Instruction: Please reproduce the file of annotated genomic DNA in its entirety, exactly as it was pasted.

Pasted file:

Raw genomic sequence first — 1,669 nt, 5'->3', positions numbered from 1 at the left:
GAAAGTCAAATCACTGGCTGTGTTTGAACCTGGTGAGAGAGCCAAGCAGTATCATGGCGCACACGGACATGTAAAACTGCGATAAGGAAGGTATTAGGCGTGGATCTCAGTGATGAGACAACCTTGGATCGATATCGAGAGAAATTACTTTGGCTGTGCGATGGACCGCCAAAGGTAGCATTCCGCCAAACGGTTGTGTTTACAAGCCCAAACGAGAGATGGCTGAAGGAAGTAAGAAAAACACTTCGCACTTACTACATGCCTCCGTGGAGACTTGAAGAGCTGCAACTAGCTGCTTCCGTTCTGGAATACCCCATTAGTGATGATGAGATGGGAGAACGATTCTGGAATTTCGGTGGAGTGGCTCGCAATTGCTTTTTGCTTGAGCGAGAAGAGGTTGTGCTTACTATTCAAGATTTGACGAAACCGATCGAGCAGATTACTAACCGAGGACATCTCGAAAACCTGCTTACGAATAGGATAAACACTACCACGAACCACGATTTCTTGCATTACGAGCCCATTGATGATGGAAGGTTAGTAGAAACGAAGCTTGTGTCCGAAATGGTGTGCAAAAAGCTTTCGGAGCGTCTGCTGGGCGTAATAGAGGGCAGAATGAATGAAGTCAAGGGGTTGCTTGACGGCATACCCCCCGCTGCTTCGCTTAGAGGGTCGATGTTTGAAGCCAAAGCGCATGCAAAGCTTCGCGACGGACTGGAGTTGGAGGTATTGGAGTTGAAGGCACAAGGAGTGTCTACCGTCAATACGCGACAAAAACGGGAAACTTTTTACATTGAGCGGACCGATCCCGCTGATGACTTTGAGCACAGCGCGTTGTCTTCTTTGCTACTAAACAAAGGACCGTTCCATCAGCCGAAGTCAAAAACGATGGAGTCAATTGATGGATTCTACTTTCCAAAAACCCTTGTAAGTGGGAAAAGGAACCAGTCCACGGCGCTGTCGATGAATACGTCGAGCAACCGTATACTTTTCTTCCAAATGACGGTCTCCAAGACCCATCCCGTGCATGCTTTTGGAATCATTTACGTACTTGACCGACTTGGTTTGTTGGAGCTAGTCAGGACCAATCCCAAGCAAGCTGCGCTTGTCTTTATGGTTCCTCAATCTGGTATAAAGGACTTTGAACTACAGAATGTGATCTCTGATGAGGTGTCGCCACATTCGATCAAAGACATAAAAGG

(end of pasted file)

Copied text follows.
Raw genomic sequence first — 1,669 nt, 5'->3', positions numbered from 1 at the left:
GAAAGTCAAATCACTGGCTGTGTTTGAACCTGGTGAGAGAGCCAAGCAGTATCATGGCGCACACGGACATGTAAAACTGCGATAAGGAAGGTATTAGGCGTGGATCTCAGTGATGAGACAACCTTGGATCGATATCGAGAGAAATTACTTTGGCTGTGCGATGGACCGCCAAAGGTAGCATTCCGCCAAACGGTTGTGTTTACAAGCCCAAACGAGAGATGGCTGAAGGAAGTAAGAAAAACACTTCGCACTTACTACATGCCTCCGTGGAGACTTGAAGAGCTGCAACTAGCTGCTTCCGTTCTGGAATACCCCATTAGTGATGATGAGATGGGAGAACGATTCTGGAATTTCGGTGGAGTGGCTCGCAATTGCTTTTTGCTTGAGCGAGAAGAGGTTGTGCTTACTATTCAAGATTTGACGAAACCGATCGAGCAGATTACTAACCGAGGACATCTCGAAAACCTGCTTACGAATAGGATAAACACTACCACGAACCACGATTTCTTGCATTACGAGCCCATTGATGATGGAAGGTTAGTAGAAACGAAGCTTGTGTCCGAAATGGTGTGCAAAAAGCTTTCGGAGCGTCTGCTGGGCGTAATAGAGGGCAGAATGAATGAAGTCAAGGGGTTGCTTGACGGCATACCCCCCGCTGCTTCGCTTAGAGGGTCGATGTTTGAAGCCAAAGCGCATGCAAAGCTTCGCGACGGACTGGAGTTGGAGGTATTGGAGTTGAAGGCACAAGGAGTGTCTACCGTCAATACGCGACAAAAACGGGAAACTTTTTACATTGAGCGGACCGATCCCGCTGATGACTTTGAGCACAGCGCGTTGTCTTCTTTGCTACTAAACAAAGGACCGTTCCATCAGCCGAAGTCAAAAACGATGGAGTCAATTGATGGATTCTACTTTCCAAAAACCCTTGTAAGTGGGAAAAGGAACCAGTCCACGGCGCTGTCGATGAATACGTCGAGCAACCGTATACTTTTCTTCCAAATGACGGTCTCCAAGACCCATCCCGTGCATGCTTTTGGAATCATTTACGTACTTGACCGACTTGGTTTGTTGGAGCTAGTCAGGACCAATCCCAAGCAAGCTGCGCTTGTCTTTATGGTTCCTCAATCTGGTATAAAGGACTTTGAACTACAGAATGTGATCTCTGATGAGGTGTCGCCACATTCGATCAAAGACATAAAAGG